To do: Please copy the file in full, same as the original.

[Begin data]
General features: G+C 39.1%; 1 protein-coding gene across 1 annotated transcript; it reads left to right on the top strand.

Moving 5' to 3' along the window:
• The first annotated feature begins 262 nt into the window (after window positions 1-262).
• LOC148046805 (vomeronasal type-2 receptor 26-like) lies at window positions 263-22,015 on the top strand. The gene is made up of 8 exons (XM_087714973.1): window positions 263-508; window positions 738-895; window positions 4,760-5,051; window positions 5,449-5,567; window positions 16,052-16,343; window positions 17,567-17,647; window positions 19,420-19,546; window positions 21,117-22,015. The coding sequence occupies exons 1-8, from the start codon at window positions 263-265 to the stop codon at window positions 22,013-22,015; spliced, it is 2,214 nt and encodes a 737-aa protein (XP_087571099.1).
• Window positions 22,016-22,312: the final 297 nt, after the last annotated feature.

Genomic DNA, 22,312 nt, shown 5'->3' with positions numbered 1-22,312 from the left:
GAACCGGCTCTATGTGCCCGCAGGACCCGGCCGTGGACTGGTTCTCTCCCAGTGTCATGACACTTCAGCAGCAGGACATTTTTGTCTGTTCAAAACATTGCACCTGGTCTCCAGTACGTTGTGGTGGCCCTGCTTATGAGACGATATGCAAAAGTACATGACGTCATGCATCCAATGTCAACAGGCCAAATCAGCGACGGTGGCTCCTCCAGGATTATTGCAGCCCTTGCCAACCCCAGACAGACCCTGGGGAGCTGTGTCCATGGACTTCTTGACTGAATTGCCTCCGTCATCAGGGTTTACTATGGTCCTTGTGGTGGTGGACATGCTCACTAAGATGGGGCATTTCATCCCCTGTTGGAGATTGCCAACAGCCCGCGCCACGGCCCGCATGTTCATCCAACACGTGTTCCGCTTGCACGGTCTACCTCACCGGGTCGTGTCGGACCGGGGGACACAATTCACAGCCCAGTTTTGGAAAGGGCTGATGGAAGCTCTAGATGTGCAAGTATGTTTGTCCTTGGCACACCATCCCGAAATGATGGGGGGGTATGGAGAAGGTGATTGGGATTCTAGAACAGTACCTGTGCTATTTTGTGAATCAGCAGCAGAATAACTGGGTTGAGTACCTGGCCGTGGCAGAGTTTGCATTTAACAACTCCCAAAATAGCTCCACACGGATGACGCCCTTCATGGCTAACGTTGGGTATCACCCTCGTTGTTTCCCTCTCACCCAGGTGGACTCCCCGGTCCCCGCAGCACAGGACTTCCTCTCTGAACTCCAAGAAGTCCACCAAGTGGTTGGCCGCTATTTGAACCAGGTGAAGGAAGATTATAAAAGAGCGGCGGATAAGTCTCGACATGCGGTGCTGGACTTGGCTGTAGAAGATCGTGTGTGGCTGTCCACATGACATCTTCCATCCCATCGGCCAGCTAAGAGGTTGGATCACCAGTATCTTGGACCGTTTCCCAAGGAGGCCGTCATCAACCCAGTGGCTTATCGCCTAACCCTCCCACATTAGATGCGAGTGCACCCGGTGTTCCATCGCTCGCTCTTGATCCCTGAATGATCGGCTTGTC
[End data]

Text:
General features: G+C 39.1%; 1 protein-coding gene across 1 annotated transcript; it reads left to right on the top strand.

Moving 5' to 3' along the window:
• The first annotated feature begins 262 nt into the window (after window positions 1-262).
• LOC148046805 (vomeronasal type-2 receptor 26-like) lies at window positions 263-22,015 on the top strand. The gene is made up of 8 exons (XM_087714973.1): window positions 263-508; window positions 738-895; window positions 4,760-5,051; window positions 5,449-5,567; window positions 16,052-16,343; window positions 17,567-17,647; window positions 19,420-19,546; window positions 21,117-22,015. The coding sequence occupies exons 1-8, from the start codon at window positions 263-265 to the stop codon at window positions 22,013-22,015; spliced, it is 2,214 nt and encodes a 737-aa protein (XP_087571099.1).
• Window positions 22,016-22,312: the final 297 nt, after the last annotated feature.

Genomic DNA, 22,312 nt, shown 5'->3' with positions numbered 1-22,312 from the left:
GAACCGGCTCTATGTGCCCGCAGGACCCGGCCGTGGACTGGTTCTCTCCCAGTGTCATGACACTTCAGCAGCAGGACATTTTTGTCTGTTCAAAACATTGCACCTGGTCTCCAGTACGTTGTGGTGGCCCTGCTTATGAGACGATATGCAAAAGTACATGACGTCATGCATCCAATGTCAACAGGCCAAATCAGCGACGGTGGCTCCTCCAGGATTATTGCAGCCCTTGCCAACCCCAGACAGACCCTGGGGAGCTGTGTCCATGGACTTCTTGACTGAATTGCCTCCGTCATCAGGGTTTACTATGGTCCTTGTGGTGGTGGACATGCTCACTAAGATGGGGCATTTCATCCCCTGTTGGAGATTGCCAACAGCCCGCGCCACGGCCCGCATGTTCATCCAACACGTGTTCCGCTTGCACGGTCTACCTCACCGGGTCGTGTCGGACCGGGGGACACAATTCACAGCCCAGTTTTGGAAAGGGCTGATGGAAGCTCTAGATGTGCAAGTATGTTTGTCCTTGGCACACCATCCCGAAATGATGGGGGGGTATGGAGAAGGTGATTGGGATTCTAGAACAGTACCTGTGCTATTTTGTGAATCAGCAGCAGAATAACTGGGTTGAGTACCTGGCCGTGGCAGAGTTTGCATTTAACAACTCCCAAAATAGCTCCACACGGATGACGCCCTTCATGGCTAACGTTGGGTATCACCCTCGTTGTTTCCCTCTCACCCAGGTGGACTCCCCGGTCCCCGCAGCACAGGACTTCCTCTCTGAACTCCAAGAAGTCCACCAAGTGGTTGGCCGCTATTTGAACCAGGTGAAGGAAGATTATAAAAGAGCGGCGGATAAGTCTCGACATGCGGTGCTGGACTTGGCTGTAGAAGATCGTGTGTGGCTGTCCACATGACATCTTCCATCCCATCGGCCAGCTAAGAGGTTGGATCACCAGTATCTTGGACCGTTTCCCAAGGAGGCCGTCATCAACCCAGTGGCTTATCGCCTAACCCTCCCACATTAGATGCGAGTGCACCCGGTGTTCCATCGCTCGCTCTTGATCCCTGAATGATCGGCTTGTC